“You should start training your puppy from day one. Establishing rules and boundaries early on will prevent problems when the dog is fully grown. If you encourage your puppy to jump up or allow them on furniture, fully expect them to do that as a fully-grown adult.” – Dogfest.com
And Training Can Take A While…
“I’m inclined to say it takes forever. Whether you’re human or canine, learning never really stops. Lack of practice is the biggest cause of bad behaviour creeping back in. To teach a puppy the basics – sit, down, stay – should only take a few weeks, but it varies enormously depending on the age of the dog, the breed, how smart your individual dog is and, to a large extent, how good you or your trainer are.
“My golden rule? Be sure that what you’re doing is the right thing. Get some advice if you need it and then keep consistently doing those things. Being both persistent and consistent is what gets results.” – The Dogfather
Choose A Breed That Suits Your Lifestyle
“Choose a breed depending on your lifestyle – size is an obvious place to start. A Great Dane in a studio flat is clearly not a match made in heaven. Less obvious, perhaps, is the energy level of your chosen breed: how active are they? And how active are you? Do you need a breed that’s known for being good with children, or other pets? Does your chosen breed have a track record for good health? These are things to think about.” – The Dogfather
Be Aware That Some Dogs Are Prone To Certain Behaviours
“While there are always exceptions to the rule, breeds certainly do have their own characteristics. Labradors are famously easygoing but they can be champion chewers as puppies. Some breeds are known for being especially ‘barky’. That may or may not be a good thing, depending on your circumstances. Personally, I really don’t want a dog that barks very much, but for many clients a dog that raises the alarm when a stranger approaches the house is a good thing. Make sure you do your research.” – The Dogfather
BRINGING YOUR DOG HOME:
As Dogfest.com says, getting a new puppy is an exciting time, but you don’t need to break the bank when you bring them home. Essentials include:
Leads: You should have a long lead and a short lead. The long lead helps you train a puppy when you are in open spaces and gives them freedom while keeping them safe as they learn to come when called. A short lead is used in most other situations, such as on walks.
A collar with ID tag: This should feature your name and phone number.
A bed or crate: Crate training can be a brilliant way of giving you and your dog peace of mind by giving them somewhere to retreat to. It’s very important you crate train your puppy. If you have a car, you should also have a crate for your puppy in the back.
Food and water bowls: Plus the right type of dog food for their needs (check with the breeder or adoption centre if they require a specialist diet).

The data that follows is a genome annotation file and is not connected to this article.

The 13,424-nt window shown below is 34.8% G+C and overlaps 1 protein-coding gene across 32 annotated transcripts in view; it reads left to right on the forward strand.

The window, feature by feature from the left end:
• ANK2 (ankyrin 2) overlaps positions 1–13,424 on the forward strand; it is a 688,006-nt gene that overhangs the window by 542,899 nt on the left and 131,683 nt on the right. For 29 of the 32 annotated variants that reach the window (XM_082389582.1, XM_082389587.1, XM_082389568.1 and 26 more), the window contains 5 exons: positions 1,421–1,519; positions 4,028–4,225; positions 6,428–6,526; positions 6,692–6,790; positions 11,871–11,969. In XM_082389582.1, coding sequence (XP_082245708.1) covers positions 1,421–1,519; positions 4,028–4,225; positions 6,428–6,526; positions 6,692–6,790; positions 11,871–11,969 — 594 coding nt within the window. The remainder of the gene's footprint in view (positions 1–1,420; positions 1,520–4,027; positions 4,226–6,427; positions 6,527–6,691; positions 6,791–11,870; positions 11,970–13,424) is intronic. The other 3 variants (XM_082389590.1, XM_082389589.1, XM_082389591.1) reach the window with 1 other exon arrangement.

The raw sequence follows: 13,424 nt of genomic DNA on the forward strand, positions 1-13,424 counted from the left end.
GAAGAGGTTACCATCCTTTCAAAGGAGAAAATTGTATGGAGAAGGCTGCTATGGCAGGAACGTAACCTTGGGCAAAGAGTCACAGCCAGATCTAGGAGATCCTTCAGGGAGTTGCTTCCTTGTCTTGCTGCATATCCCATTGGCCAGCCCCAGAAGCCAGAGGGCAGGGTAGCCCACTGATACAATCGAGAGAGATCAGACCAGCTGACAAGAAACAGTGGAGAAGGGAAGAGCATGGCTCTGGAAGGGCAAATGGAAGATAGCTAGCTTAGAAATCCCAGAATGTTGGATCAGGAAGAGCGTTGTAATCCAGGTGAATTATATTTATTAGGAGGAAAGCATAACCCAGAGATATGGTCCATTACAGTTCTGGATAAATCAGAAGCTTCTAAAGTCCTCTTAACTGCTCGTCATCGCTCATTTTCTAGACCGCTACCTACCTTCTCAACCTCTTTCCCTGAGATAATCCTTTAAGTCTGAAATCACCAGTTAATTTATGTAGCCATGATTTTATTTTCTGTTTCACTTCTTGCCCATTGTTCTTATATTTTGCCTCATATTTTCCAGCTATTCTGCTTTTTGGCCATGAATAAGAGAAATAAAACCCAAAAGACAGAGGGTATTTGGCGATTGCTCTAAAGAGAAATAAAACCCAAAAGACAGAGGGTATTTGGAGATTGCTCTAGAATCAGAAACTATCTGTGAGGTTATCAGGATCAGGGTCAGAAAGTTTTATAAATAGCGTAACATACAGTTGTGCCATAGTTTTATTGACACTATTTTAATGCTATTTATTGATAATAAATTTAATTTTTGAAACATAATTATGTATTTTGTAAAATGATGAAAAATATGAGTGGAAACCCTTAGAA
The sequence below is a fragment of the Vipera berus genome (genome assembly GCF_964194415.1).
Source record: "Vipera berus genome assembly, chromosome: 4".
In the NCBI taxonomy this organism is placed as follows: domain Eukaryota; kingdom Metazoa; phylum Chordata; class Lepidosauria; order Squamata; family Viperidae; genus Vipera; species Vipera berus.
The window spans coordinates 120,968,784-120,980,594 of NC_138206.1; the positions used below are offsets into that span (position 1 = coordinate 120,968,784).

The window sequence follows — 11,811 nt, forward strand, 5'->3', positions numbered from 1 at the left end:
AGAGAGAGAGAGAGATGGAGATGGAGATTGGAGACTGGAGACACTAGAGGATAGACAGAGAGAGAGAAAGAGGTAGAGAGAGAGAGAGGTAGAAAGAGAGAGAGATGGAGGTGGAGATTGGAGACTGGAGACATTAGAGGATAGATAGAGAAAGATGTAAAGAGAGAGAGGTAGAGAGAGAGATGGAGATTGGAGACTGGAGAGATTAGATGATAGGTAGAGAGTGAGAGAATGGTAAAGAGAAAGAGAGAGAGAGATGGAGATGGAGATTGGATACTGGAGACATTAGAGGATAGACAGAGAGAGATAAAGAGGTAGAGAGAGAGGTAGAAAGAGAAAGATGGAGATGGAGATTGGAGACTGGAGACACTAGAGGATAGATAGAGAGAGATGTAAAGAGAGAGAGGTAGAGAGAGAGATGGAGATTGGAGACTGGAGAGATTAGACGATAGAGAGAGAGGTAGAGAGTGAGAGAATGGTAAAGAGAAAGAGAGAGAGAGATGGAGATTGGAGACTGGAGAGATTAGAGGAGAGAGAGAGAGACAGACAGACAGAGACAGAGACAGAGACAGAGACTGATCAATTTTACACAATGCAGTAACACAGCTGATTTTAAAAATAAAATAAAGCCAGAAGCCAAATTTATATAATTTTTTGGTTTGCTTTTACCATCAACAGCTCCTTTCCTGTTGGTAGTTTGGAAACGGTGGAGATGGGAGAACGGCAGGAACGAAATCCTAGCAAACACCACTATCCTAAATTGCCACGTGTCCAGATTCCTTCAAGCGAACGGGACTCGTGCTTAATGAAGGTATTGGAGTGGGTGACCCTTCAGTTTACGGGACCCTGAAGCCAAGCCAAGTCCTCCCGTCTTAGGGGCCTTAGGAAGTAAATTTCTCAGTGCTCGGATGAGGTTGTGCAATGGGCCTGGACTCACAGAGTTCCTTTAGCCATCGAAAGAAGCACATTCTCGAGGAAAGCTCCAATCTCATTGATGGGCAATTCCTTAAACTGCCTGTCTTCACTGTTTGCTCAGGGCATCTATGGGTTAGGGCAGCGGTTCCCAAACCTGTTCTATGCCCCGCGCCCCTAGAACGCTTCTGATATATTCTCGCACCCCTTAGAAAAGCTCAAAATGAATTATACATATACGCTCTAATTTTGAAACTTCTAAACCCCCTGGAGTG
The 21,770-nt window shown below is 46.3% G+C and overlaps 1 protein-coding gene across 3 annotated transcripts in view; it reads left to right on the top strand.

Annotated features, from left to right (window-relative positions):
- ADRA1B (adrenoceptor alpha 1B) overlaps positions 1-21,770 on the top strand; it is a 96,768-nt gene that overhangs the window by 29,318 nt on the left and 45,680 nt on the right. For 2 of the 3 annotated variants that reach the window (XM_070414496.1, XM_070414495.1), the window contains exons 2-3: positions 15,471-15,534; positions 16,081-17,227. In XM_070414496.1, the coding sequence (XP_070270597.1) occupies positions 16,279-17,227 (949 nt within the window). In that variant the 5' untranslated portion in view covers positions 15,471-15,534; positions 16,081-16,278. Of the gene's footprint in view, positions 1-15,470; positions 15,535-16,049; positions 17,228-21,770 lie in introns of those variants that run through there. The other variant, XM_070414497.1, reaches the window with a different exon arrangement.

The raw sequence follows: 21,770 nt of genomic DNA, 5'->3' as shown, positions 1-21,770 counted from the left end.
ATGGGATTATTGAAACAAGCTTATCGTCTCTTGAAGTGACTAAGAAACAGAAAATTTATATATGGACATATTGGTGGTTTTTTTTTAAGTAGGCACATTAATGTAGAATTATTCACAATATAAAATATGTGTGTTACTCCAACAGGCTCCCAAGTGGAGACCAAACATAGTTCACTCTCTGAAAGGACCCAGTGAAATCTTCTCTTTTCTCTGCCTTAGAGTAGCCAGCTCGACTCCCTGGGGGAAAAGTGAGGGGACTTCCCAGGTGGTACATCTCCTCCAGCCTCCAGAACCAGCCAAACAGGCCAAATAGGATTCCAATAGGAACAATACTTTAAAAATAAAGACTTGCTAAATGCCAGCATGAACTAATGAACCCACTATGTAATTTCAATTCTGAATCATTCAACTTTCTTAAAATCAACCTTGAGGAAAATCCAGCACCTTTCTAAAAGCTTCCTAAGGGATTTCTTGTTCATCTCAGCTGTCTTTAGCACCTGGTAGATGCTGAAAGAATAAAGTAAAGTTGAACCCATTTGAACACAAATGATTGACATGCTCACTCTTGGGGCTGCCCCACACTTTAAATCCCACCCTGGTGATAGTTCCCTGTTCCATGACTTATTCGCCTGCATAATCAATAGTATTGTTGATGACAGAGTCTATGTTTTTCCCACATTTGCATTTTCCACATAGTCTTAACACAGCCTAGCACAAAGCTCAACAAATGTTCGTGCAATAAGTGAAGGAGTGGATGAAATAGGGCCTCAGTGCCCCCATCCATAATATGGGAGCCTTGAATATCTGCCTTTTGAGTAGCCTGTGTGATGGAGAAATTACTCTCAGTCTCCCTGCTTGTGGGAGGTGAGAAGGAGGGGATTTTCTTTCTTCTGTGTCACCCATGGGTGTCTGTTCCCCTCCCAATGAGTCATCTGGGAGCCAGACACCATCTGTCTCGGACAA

Chew toys: These are essential for growing puppies who will be teething.
Frisbee or tennis balls: Chase play can be a fantastic way to tire out your new puppy.
Treats: These are vital for training, which you should start from day one. The smellier the better!
Ensure They’re Vaccinated
“Regular vaccinations are essential for the health of your dog. Some vets now charge a one-off fee to cover the lifetime vaccinations of your dog, so it’s advised that dog owners look for this type of scheme locally. To reduce the price of vaccinations, some vets have ‘loyalty card’-type schemes, where you can get free vaccinations during National Vaccination Month.” – Dogs Trust
Get Your Dog Spayed Or Neutered
“Letting your dog have puppies is incredibly expensive and these days there is no guarantee you’ll be able to find new homes for them. Complications during pregnancy and birth aren’t covered by pet insurance, so think about neutering. Neutering can also have preventative health benefits for both males and females, so can save you a lot of money in the long run.” – Dogs Trust
“Female dogs can be spayed from around six months old and there’s no benefit to waiting until they’ve had their first season. Some of the health benefits of spaying are actually reduced if you wait until your dog has had a season, however some larger breeds can develop other problems if they are neutered too early, so you should discuss this with your vet.
“Male dogs can be neutered from six to seven months old although the exact age varies depending on their breed, so speak to your vet – but don’t leave it too late otherwise the benefits associated with castration start to reduce. The cost of castration or spaying a dog can vary a lot depending on the type of dog you have so it’s best to check with your vet.” – BlueCross.com
Be Aware Of The Long-Term Cost
“This depends on the individual dog, however the PDSA says that on average, you can expect your dog to cost around £6,500 - £17,000 over its lifetime: up to £12k on small dogs; up to £13k on medium dogs; and up to £17 on large dog breeds.” – Dogs Trust
For more advice and information, visit DogsTrust.org.uk
DISCLAIMER: We endeavour to always credit the correct original source of every image we use. If you think a credit may be incorrect, please contact us at firstname.lastname@example.org.